In Rita Williams-Garcia's novel One Crazy Summer, the narrator, Delphine, believes that a name “makes a picture spring to mind” and that it is a crucial part of one’s identity.
Delphine also believes that her mother, Cecile, abandoned them because her father, Louis, would not let Cecile choose their youngest daughter’s name. Cecile wanted to name her Afua, but Louis objected, saying that they should give her a more common name. He insisted on naming their youngest daughter Fern.
When the three girls visit Cecile in Oakland, she is not welcoming and refuses to call Fern anything other than “Little Girl.” This is a sign of Cecile’s stubbornness and is further evidence of the rift between her and the father of her children.
Even though the sisters’ current experience with Cecile is tense, Delphine has vague memories of her mother’s presence when she was much younger. She remembers warm, happy times when the family would sit together and listen to music. In fact, Cecile named Delphine’s little sister Vonetta after the singer Sarah Vaughan, whose albums the family listened to together during this time.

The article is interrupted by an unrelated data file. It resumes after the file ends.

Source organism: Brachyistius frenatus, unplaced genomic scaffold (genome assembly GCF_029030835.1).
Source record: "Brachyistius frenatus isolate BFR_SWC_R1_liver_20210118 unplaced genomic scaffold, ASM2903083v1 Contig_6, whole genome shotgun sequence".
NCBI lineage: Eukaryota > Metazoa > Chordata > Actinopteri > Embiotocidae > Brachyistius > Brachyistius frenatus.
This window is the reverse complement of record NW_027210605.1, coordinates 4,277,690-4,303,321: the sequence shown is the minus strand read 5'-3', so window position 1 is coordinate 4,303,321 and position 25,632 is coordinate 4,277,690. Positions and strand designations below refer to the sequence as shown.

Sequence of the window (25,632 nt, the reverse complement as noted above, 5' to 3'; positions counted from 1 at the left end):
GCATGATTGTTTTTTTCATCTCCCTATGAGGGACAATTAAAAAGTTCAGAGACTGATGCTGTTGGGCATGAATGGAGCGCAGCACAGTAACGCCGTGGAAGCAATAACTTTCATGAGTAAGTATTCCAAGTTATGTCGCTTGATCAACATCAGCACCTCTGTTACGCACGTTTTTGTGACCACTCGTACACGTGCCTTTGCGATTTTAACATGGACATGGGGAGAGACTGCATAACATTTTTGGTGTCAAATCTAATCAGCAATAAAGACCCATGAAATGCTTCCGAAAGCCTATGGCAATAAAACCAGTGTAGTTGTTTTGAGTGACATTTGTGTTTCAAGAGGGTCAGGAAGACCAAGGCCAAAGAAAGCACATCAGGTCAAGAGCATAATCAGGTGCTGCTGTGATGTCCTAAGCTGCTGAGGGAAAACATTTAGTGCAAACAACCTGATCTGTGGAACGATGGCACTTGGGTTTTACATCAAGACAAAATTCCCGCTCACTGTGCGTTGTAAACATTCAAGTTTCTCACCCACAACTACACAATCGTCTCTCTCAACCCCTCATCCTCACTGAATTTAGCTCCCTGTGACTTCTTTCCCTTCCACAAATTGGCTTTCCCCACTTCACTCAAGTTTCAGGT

Combined with her memories of the music, Delphine imagines Cecile choosing to name her Delphine because it “had a grown sound like it was waiting for [her] to slide into it, like a grown woman slides into a mink coat and clips on ruby earrings.” Her name is unique, and she sees it as a gift from her mother, a sign of her love, even if she no longer lives with the family.
However, Delphine’s feelings about her name change when a show comes on television about a dolphin with her name and kids at school start teasing her. She seeks confirmation in the Merriam-Webster Dictionary and unfortunately discovers that Cecile did not in fact invent her name. She realizes that her mother “hadn’t reached into her poetic soul and dreamt up a name. [Her] mother had given [her] a name that already was, which meant she hadn’t given [her] a thing. Not one thing.”